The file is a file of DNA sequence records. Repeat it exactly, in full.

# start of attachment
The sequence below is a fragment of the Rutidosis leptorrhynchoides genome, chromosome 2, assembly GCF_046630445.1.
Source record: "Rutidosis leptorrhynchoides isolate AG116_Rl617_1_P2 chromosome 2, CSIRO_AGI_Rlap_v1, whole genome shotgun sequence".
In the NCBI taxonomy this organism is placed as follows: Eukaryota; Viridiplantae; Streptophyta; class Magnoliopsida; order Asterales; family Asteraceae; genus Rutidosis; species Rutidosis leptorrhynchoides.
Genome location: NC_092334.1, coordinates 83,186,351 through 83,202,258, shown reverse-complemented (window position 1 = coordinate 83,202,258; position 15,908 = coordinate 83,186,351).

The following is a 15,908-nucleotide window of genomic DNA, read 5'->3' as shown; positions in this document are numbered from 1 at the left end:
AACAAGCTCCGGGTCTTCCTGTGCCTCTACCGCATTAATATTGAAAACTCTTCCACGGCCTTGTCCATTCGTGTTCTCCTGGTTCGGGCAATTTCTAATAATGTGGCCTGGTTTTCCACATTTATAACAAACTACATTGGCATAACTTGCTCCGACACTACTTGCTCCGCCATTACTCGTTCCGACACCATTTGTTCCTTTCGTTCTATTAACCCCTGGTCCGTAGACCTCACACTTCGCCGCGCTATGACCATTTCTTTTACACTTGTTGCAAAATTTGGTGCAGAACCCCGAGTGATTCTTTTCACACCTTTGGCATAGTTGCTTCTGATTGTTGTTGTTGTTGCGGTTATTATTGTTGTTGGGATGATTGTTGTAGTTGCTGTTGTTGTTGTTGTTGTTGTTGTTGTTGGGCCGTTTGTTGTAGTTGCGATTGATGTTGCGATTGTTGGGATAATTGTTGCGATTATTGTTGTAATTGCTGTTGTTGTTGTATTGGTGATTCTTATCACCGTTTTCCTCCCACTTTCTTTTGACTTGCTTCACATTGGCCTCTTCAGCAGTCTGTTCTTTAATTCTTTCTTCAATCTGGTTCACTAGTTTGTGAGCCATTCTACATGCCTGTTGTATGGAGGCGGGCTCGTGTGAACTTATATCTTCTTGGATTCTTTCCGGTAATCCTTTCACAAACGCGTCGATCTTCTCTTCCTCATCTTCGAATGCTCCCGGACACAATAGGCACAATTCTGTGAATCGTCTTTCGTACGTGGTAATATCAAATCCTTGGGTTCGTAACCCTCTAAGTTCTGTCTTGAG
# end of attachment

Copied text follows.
The sequence below is a fragment of the Rutidosis leptorrhynchoides genome, chromosome 2, assembly GCF_046630445.1.
Source record: "Rutidosis leptorrhynchoides isolate AG116_Rl617_1_P2 chromosome 2, CSIRO_AGI_Rlap_v1, whole genome shotgun sequence".
In the NCBI taxonomy this organism is placed as follows: Eukaryota; Viridiplantae; Streptophyta; class Magnoliopsida; order Asterales; family Asteraceae; genus Rutidosis; species Rutidosis leptorrhynchoides.
Genome location: NC_092334.1, coordinates 83,186,351 through 83,202,258, shown reverse-complemented (window position 1 = coordinate 83,202,258; position 15,908 = coordinate 83,186,351).

The following is a 15,908-nucleotide window of genomic DNA, read 5'->3' as shown; positions in this document are numbered from 1 at the left end:
AACAAGCTCCGGGTCTTCCTGTGCCTCTACCGCATTAATATTGAAAACTCTTCCACGGCCTTGTCCATTCGTGTTCTCCTGGTTCGGGCAATTTCTAATAATGTGGCCTGGTTTTCCACATTTATAACAAACTACATTGGCATAACTTGCTCCGACACTACTTGCTCCGCCATTACTCGTTCCGACACCATTTGTTCCTTTCGTTCTATTAACCCCTGGTCCGTAGACCTCACACTTCGCCGCGCTATGACCATTTCTTTTACACTTGTTGCAAAATTTGGTGCAGAACCCCGAGTGATTCTTTTCACACCTTTGGCATAGTTGCTTCTGATTGTTGTTGTTGTTGCGGTTATTATTGTTGTTGGGATGATTGTTGTAGTTGCTGTTGTTGTTGTTGTTGTTGTTGTTGTTGGGCCGTTTGTTGTAGTTGCGATTGATGTTGCGATTGTTGGGATAATTGTTGCGATTATTGTTGTAATTGCTGTTGTTGTTGTATTGGTGATTCTTATCACCGTTTTCCTCCCACTTTCTTTTGACTTGCTTCACATTGGCCTCTTCAGCAGTCTGTTCTTTAATTCTTTCTTCAATCTGGTTCACTAGTTTGTGAGCCATTCTACATGCCTGTTGTATGGAGGCGGGCTCGTGTGAACTTATATCTTCTTGGATTCTTTCCGGTAATCCTTTCACAAACGCGTCGATCTTCTCTTCCTCATCTTCGAATGCTCCCGGACACAATAGGCACAATTCTGTGAATCGTCTTTCGTACGTGGTAATATCAAATCCTTGGGTTCGTAACCCTCTAAGTTCTGTCTTGAG